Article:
U.S. Marine whistleblower assigned to J7Published 12:06am Saturday, July 19, 2014
A U.S. Marine Corps officer who spoke out against the service’s top general and some of his officers has been reassigned from Quantico to Suffolk.
Maj. James Weirick has been assigned to the Joint Exercise Division at the Joint Staff J7 facility off Bridge Road, according to Kathleen Jabs, spokesperson for Joint Staff Public Affairs.
Weirick had previously served with the Quantico-based Marine Corps Combat Development Command, but his orders there ended in June, according to Maj. John Caldwell, a spokesman at Marine Corps headquarters.
The complaint Weirick filed with the Pentagon Inspector General in March 2013 accused Commandant Gen. Jim Amos of taking unlawful measures in a bid to extract stiffer penalties for eight Marines accused of urinating on the corpses of Taliban fighters, according to reports.
An infamous video of the incident in Afghanistan’s Helmand province was posted on YouTube.
Weirick reportedly accused Amos of removing a three-star general assigned to oversee prosecution of the Marines after learning he planned administrative nonjudicial punishment for some of the accused, instead of a court-martial.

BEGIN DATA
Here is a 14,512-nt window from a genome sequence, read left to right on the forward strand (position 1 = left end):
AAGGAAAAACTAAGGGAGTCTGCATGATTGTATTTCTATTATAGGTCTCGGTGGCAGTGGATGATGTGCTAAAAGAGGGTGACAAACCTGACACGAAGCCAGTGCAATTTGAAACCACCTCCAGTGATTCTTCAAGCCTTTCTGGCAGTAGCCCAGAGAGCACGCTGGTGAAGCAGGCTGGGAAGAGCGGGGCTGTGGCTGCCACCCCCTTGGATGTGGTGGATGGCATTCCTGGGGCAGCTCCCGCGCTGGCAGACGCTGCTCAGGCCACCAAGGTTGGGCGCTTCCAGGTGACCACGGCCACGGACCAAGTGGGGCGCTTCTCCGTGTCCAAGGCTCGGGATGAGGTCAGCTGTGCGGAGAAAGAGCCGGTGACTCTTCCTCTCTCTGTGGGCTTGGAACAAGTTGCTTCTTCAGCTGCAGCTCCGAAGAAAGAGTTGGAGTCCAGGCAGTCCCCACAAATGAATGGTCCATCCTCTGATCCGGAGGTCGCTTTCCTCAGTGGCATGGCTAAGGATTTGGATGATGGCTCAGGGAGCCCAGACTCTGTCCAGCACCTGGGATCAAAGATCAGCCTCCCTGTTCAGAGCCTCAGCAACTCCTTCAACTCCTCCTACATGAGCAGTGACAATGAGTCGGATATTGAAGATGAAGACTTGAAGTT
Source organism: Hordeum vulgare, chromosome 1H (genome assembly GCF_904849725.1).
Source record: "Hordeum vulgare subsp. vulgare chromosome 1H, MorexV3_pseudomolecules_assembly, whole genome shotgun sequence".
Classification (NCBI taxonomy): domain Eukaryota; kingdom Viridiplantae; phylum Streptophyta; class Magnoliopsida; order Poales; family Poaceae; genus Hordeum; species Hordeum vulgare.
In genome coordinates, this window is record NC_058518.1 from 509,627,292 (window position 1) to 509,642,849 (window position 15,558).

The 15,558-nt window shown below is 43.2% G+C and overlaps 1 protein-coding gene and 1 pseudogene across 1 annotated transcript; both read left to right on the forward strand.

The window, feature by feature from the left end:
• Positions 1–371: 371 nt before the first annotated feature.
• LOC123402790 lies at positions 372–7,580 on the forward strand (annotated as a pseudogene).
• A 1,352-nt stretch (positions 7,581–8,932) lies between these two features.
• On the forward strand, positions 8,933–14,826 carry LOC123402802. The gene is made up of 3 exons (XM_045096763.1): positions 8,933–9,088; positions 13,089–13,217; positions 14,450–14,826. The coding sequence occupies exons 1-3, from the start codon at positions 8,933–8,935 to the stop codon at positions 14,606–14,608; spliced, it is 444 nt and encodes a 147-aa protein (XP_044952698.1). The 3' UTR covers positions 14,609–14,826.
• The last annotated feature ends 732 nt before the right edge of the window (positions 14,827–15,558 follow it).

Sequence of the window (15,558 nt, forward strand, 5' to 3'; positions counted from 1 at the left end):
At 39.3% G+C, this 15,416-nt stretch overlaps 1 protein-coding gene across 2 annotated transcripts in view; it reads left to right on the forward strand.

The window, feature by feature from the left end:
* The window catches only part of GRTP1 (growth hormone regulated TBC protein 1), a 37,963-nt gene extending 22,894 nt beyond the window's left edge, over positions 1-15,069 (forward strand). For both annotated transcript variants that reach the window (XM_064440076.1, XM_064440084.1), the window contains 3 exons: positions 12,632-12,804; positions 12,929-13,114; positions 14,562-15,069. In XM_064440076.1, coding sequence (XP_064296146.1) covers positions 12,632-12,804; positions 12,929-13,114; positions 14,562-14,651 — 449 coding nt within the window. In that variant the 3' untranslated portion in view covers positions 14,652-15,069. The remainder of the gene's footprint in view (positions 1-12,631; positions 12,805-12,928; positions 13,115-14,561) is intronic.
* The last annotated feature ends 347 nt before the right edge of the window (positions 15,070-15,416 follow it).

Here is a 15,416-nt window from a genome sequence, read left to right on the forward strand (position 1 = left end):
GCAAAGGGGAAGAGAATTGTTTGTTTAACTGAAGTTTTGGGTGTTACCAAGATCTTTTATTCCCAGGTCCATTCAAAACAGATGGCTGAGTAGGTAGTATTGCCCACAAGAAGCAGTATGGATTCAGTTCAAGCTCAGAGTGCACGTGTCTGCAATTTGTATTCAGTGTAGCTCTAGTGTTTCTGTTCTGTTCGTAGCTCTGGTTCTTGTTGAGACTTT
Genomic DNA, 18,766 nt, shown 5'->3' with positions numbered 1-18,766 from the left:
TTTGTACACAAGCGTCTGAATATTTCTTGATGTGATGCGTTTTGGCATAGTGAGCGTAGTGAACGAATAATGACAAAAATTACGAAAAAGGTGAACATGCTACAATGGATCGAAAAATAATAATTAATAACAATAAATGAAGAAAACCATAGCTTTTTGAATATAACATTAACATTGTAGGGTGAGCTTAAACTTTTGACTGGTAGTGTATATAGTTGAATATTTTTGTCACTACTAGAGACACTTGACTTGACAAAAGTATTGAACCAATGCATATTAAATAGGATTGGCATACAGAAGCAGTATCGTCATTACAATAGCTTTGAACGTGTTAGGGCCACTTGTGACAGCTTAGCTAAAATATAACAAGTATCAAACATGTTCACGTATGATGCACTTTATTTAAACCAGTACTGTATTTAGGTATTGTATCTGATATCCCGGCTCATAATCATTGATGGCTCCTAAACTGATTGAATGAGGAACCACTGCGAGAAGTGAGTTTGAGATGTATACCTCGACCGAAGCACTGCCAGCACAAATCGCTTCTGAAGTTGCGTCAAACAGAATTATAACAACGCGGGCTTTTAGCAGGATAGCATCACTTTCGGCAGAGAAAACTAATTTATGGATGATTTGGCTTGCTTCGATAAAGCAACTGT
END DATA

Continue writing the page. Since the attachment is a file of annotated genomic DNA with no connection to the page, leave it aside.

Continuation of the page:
It was unlawful command influence, Weirick argued.
In a sworn statement, Lt. Gen. Thomas Waldhauser, the three-star general, said Amos told him he wanted the Marines “crushed,” according to news reports, and took him off the cases after disagreeing with how he was handling them.
The reports state that Amos and his staff have said that the commandant acknowledged his actions were wrong and removed the three-star general for the sake of trying to salvage the reputation of the legal system.
In the end, three of the Marines reportedly pleaded guilty to various charges, and at least five of them received nonjudicial punishments.
The inspector general reportedly dismissed many of Weirick’s allegations, including that a restraining order Marine Corps leaders filed against him amounted to getting even with a whistleblower.
Reports state that the restraining order was in response to an email Weirick sent to one of the commandant’s lawyers. The letter was considered threatening, and the inspector general reportedly said it justified Weirick’s removal from his previous role — at Quantico — of deputy staff judge advocate.
In an email, Jabs, the spokeswoman at Joint Staff, said military service members regularly rotate assignments.
“In his new role, he assists in developing exercise scenarios and storylines that challenge Service and Combatant Command participants in their training and exercise program,” she wrote.